DIY Nutella: Dairy Free, Gluten Free, Vegan, and Kosher

It’s a Summer Friday, so let’s kick back and relax with some foodblogging. Today, we’re going to make a DIY Nutella, but one that’s marginally better for you. I say marginally because I don’t want you thinking it’s some kind of health food. It’s not. For reference, here are the official product’s ingredients:

Ingredients: sugar, palm oil, hazelnuts, cocoa, skim milk, whey (milk), lecithin as emulsifier (soy), vanillin: an artificial flavor.

There’s more sugar and oil in Nutella than there are hazelnuts, which is odd, because it’s a hazelnut spread.

So, what will you need to make your own Nutella-like chocolate hazelnut spread?

Ingredients

  • 8 ounces of hazelnuts, raw
  • 4 ounces of sugar, powdered (approximately 1 cup)
  • 1.4 ounces of cocoa powder, Dutch process (approximately 1/3 cup)
  • 1-4 tablespoons of the vegetable oil of your choice (olive, canola, etc.)
  • 1/4 teaspoon of salt
  • 1 tablespoon of pure vanilla extract

Equipment

  • A high-speed blender (I have a Blendtec, but any strong blender will do that can make nut butters)
  • An oven, toaster oven, or grill, if you bought raw hazelnuts
  • A silicone spatula
  • A storage container

Here’s the process. Put your hazelnuts in a pan or sheet and stick in the oven or grill:

Nutella Photos

Turn up the heat until the white meat turns brown, roughly the color of a latte. The skins by then will be a dark brown:

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Meanwhile, while the nuts are roasting, prepare your sugar.

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Instead of buying powdered confectioner’s sugar, I just put regular sugar in the blender until it’s powdered:

Nutella Photos

Next, put your hazelnuts in the blender and start grinding away at them. They’ll start out looking like this:

Nutella Photos

Blend until they start to get shiny and express a little oil. Then toss the cocoa powder, vanilla extract, salt, and powdered sugar in:

Nutella Photos

Scrape down the sides of the blender every so often and blend the heck out of it.

Nutella Photos

At a certain point, you’ll notice that it gets super dense and your blender struggles. Add a spoonful of vegetable oil and blend. Don’t add it all in at the same time, just a little bit until the mix loosens up and becomes shiny again.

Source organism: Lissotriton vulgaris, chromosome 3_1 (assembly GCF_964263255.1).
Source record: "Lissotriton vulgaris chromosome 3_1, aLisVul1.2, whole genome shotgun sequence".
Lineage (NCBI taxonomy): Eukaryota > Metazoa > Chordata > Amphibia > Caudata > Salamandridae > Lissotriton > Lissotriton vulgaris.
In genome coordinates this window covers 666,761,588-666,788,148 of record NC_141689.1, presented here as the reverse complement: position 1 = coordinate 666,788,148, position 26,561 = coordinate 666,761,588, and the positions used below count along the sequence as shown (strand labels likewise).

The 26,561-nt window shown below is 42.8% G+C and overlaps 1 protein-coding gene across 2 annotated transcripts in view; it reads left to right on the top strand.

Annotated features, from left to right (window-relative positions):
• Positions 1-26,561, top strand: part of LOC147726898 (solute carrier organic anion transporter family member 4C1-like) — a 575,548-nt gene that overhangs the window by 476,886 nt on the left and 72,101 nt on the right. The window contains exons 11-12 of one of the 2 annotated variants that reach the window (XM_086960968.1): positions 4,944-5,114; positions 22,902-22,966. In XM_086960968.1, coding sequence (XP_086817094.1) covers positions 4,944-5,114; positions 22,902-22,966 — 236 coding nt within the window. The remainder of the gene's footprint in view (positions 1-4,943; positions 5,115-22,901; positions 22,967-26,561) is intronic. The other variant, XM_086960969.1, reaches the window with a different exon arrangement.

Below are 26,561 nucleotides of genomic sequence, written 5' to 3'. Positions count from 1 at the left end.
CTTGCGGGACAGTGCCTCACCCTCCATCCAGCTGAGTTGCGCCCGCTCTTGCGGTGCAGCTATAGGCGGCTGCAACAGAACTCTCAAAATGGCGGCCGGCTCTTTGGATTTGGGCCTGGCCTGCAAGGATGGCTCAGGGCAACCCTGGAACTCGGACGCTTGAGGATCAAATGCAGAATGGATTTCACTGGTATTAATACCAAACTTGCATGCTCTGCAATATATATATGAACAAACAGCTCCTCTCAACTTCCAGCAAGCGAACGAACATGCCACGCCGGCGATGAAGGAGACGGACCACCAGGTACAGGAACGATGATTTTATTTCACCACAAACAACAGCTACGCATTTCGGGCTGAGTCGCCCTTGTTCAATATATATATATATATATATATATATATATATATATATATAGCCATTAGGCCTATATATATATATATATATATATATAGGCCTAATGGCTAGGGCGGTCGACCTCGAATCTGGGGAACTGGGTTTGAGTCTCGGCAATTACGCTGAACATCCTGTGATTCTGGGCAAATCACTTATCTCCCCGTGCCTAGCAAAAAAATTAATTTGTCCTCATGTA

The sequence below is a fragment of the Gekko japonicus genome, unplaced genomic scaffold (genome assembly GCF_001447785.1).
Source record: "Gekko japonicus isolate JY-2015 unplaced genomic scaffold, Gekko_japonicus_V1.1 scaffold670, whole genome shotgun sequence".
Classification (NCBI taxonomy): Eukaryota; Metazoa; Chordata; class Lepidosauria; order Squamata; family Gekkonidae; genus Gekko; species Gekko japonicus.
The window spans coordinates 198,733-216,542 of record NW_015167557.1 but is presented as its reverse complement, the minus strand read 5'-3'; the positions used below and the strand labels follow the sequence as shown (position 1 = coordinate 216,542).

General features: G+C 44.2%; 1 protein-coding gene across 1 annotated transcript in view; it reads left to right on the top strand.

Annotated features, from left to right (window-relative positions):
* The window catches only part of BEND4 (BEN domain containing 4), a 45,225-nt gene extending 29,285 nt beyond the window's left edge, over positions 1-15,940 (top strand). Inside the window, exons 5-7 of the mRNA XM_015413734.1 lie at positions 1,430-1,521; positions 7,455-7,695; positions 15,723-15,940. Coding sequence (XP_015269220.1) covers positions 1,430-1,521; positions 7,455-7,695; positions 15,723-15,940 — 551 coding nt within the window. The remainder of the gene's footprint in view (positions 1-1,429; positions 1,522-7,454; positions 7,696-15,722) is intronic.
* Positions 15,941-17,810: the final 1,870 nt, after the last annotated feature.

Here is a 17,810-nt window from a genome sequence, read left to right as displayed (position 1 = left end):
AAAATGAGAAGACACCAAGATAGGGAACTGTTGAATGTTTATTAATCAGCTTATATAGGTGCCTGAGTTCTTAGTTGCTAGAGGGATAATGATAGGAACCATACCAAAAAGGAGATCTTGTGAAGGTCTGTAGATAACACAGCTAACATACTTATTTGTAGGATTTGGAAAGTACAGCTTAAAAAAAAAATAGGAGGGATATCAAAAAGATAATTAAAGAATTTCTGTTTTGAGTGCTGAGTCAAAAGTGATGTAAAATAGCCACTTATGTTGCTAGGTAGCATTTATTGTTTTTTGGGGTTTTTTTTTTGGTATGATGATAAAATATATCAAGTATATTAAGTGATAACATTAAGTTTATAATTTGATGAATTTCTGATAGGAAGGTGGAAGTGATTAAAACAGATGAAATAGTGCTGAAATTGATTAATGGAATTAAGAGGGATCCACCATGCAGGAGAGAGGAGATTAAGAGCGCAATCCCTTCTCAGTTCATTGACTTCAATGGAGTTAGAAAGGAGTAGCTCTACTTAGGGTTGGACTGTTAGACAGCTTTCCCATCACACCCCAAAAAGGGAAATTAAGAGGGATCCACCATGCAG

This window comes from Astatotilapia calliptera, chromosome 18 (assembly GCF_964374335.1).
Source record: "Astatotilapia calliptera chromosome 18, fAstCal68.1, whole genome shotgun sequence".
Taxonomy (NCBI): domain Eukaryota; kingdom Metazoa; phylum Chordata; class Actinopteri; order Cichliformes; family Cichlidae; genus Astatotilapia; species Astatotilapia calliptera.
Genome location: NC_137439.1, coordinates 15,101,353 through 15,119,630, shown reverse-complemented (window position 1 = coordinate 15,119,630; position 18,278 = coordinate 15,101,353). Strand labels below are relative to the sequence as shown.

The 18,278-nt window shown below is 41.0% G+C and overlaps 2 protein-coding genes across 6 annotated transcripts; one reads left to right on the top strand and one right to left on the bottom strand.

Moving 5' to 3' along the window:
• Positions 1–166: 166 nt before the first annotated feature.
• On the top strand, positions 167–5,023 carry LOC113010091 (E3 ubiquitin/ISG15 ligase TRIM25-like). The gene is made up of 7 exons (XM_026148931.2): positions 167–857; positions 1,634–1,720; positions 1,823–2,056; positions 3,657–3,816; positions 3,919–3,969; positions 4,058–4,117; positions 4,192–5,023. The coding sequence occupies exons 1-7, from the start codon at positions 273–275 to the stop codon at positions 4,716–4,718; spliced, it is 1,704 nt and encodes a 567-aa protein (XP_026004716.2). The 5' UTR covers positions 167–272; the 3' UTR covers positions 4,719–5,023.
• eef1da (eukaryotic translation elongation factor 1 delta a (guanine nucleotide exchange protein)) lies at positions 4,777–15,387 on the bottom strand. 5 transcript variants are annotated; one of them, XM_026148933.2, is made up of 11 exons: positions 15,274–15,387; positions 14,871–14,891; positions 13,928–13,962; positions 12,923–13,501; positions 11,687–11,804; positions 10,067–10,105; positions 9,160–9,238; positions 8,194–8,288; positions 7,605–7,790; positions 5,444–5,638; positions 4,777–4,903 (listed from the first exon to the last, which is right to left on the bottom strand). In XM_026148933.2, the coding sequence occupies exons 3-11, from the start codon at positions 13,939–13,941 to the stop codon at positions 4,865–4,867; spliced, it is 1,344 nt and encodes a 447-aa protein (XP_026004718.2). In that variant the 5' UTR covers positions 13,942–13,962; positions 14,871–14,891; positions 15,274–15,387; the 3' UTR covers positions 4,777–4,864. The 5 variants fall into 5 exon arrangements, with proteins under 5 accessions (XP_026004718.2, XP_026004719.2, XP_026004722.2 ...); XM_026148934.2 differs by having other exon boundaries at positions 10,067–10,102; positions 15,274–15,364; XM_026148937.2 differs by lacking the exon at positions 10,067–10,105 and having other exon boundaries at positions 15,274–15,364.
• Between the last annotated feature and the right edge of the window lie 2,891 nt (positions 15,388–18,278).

When you’re done, scrape it out of the blender and put it in the container of your choice:

Nutella Photos

Chances are it will be hot, so stick it in a fridge, covered, to cool it off. Once cool, you can store it in your cabinet or pantry for a couple weeks. If you store it in the fridge, it’ll be hard as a rock, which may not be a big deal to you if you’re just going to eat it with a spoon anyway.

This Nutella-like recipe omits the soy and milk products as well as the palm oil. It’s therefore gluten-free, dairy-free, vegan, and as long as it’s made by a Jew or Muslim, kosher or halal respectively. If you buy all organic ingredients, then it’s organic, too. But most of all, it’s tasty. Enjoy!


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Unsolicited Review: Wacaco Minipresso GR

One of the questions I received recently was what my morning fuel of choice was. The answer is coffee, but the form it takes changes. We’ve got a massive Keurig machine at work, which does an able job of making coffee. It may not be the best quality, it may not have any cool factor whatsoever, but it’s included as a benefit.

That said, sometimes you want to step up your game a little. I recently saw the Wacaco Minipresso GR become available again, and decided to spring for one of the devices.

Disclosure: this is an entirely unsolicited review. I purchased this product out of pocket and the company has not reached out to me in any way.